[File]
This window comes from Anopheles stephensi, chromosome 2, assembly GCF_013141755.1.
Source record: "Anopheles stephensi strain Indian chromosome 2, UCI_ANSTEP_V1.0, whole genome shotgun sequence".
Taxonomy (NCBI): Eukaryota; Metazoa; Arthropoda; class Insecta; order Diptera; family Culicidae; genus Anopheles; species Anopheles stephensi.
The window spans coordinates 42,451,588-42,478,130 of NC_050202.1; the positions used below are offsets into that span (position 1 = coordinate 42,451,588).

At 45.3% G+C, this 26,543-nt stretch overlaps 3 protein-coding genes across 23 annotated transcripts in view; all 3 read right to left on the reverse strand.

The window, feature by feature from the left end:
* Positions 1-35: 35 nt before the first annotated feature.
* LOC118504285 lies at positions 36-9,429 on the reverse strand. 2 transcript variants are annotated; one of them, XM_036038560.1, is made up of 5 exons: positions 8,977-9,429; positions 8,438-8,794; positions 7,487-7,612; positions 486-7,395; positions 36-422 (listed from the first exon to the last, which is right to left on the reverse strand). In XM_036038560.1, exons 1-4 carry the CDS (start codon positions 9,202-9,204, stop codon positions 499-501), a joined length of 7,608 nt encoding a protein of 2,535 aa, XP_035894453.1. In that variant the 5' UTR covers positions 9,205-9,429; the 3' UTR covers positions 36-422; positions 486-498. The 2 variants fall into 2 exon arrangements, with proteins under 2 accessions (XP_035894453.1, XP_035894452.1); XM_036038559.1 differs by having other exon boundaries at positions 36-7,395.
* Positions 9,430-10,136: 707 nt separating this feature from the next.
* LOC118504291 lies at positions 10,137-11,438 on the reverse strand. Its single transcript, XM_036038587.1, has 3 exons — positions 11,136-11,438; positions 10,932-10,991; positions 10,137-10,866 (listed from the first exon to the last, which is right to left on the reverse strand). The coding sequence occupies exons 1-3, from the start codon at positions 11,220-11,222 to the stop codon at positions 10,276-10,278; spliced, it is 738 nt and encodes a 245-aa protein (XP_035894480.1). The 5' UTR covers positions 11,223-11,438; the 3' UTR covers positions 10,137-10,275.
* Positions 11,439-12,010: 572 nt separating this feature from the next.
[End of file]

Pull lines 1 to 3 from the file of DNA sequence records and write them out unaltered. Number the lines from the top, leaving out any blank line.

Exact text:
This window comes from Anopheles stephensi, chromosome 2, assembly GCF_013141755.1.
Source record: "Anopheles stephensi strain Indian chromosome 2, UCI_ANSTEP_V1.0, whole genome shotgun sequence".
Taxonomy (NCBI): Eukaryota; Metazoa; Arthropoda; class Insecta; order Diptera; family Culicidae; genus Anopheles; species Anopheles stephensi.